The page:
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Empowering Students: U.S. Bank’s eMentor Program Enhances Financial Literacy


Empowering Students: U.S. Bank’s eMentor Program Enhances Financial Literacy
The eMentor initiative by U.S. Bank, aimed at preparing students for college, careers, and adulthood through financial education and literacy support, recently concluded its autumn sessions. Over 500 employee mentors were matched with mentees during these sessions.
The initiative provides high school and college students, particularly those from diverse, underserved, or low- to moderate-income communities, the opportunity to interact with volunteer mentors from U.S. Bank. These mentors assist students in their journey towards college and career readiness, offering personal finance advice.
The UStrive virtual platform, supported by the nonprofit UStrive.org, is used for communication between employees and students. This platform allows mentors and mentees to interact in a manner that suits them best, be it through secure video chats or text messages.
The platform also offers a variety of college and career resources, including videos on topics like budgeting, credit, debt, fraud, saving, investing, and paying for college. These resources aim to provide students with a solid understanding of personal finance and wealth creation strategies. Students participating in the program are eligible for a $1,000 scholarship draw.
Shannon Morelos, a recent mentor from the bank’s Finance Enabling Functions team based in Kentucky, leveraged her experience as a first-generation college student and her financial background to guide her mentee, a freshman high school student, in planning for life post-high school.
The mentee was eager to learn about various budgeting guidelines, savings strategies, and how to financially support himself in college. He was not only engaged with the modules but also took the initiative to conduct further research independently.
Recognizing the interest of many employees in mentoring opportunities outside of large group settings, U.S. Bank initiated a pilot of the eMentor program in 2021. This autumn, the program saw participation from over 500 mentor-mentee pairs over a span of three months. The bank intends to make eMentor a year-round program in 2024.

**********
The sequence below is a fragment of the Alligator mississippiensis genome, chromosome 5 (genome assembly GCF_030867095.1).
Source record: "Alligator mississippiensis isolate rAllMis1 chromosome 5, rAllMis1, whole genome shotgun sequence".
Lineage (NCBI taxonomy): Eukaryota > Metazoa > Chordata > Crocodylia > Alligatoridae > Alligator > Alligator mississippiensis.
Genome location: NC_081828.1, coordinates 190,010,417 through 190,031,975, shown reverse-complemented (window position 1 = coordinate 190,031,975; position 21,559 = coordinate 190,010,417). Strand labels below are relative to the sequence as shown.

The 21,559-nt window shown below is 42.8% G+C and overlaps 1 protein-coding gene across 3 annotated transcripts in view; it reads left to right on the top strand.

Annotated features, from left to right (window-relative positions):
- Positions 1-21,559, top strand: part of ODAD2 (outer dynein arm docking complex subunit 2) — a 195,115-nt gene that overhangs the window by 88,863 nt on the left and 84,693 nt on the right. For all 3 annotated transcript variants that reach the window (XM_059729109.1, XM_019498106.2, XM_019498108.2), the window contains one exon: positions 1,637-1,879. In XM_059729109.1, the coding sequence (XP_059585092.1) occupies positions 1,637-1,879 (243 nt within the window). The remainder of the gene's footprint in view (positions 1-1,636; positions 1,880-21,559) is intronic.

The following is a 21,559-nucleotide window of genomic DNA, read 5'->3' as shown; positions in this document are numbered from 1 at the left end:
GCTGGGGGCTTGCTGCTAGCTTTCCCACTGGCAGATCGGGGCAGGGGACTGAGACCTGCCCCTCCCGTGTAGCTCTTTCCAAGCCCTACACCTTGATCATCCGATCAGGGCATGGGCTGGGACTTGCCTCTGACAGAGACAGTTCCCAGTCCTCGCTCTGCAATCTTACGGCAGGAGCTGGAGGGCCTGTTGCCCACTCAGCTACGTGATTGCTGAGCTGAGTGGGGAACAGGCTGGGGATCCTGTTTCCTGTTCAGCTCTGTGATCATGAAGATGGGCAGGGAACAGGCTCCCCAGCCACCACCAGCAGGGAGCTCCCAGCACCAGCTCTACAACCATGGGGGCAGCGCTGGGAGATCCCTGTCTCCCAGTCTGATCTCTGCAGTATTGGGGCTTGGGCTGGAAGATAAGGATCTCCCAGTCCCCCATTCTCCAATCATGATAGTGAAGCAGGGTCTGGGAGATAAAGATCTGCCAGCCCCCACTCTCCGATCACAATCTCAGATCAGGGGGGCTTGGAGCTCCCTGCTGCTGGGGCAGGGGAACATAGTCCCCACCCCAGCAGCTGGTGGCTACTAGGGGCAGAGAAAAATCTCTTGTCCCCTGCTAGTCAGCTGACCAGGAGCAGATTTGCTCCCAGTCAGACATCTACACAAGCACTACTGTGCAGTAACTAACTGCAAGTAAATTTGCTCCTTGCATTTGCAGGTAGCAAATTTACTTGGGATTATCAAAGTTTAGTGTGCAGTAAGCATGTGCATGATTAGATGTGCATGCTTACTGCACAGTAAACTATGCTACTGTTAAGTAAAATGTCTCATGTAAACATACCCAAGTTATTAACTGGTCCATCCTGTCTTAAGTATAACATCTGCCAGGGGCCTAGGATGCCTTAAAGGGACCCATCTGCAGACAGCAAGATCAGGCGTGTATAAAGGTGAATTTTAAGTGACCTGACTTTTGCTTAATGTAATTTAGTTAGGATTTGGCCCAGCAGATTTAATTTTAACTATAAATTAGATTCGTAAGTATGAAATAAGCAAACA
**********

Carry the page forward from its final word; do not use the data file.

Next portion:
The virtual mentoring program is designed to facilitate connections between mentors and mentees across different locations and time zones via a secure platform. It also accommodates their busy schedules. Many mentors have expressed their appreciation for the one-on-one format, which allows them to understand the students better and provide guidance on topics most relevant to each student.
Morelos also assisted her mentee in navigating the job search process, which led to him securing his first job. She also advised him on selecting high school courses that would provide a strong foundation for college.
Morelos, in addition to mentoring, also gained valuable insights for her own life. She found the financial planning modules particularly useful, especially considering her student debt and recent home purchase. She plans to apply the tools and knowledge she acquired to her personal financial management.
Jirard Washington, a fraud analyst at U.S. Bank residing in Florida, mentored two students this fall. This experience allowed him to revisit his high school days and helped the students grasp the broader aspects of personal finance and future planning. Washington shared, “Interacting with the high school students made me reminisce about my own thoughts during my high school years. I wondered how I would afford a car or an apartment once I started earning. The first concept I introduced them to was personal finance budgeting, the cornerstone of all money matters. I believe that if you can’t manage your budget correctly, you won’t be able to afford a house or a car in the future at the most favorable interest rate.”
Dolon Bose, a program manager in Consumer and Business Banking based in Massachusetts, has previously volunteered as a mentor. However, this was her first time mentoring on the subject of personal finance. She found the UStrive platform conducive to facilitating discussions with her two student mentees. While personal finance topics served as a starting point, their discussions also encompassed college testing, application preparation, time management skills, and factors to consider when selecting a college and career path. Bose appreciated the structured nature of the UStrive program, which provided a plan, a calendar, and topic suggestions for discussions.

The mentors expressed that their positive experiences have motivated them to continue contributing to the program and making a difference in the lives of students.
“I want to know when I retire for the evening that I did something impactful for someone else. I always will encourage individuals to give back to someone else,” said Washington.
“You can see yourself making a tangible difference in someone’s life,” said Bose.
“Students are really thankful to get an opportunity to connect with experienced professionals from the financial world who can answer their questions. It’s just a little bit of investment of time and energy and it’s an incredible return that you get.”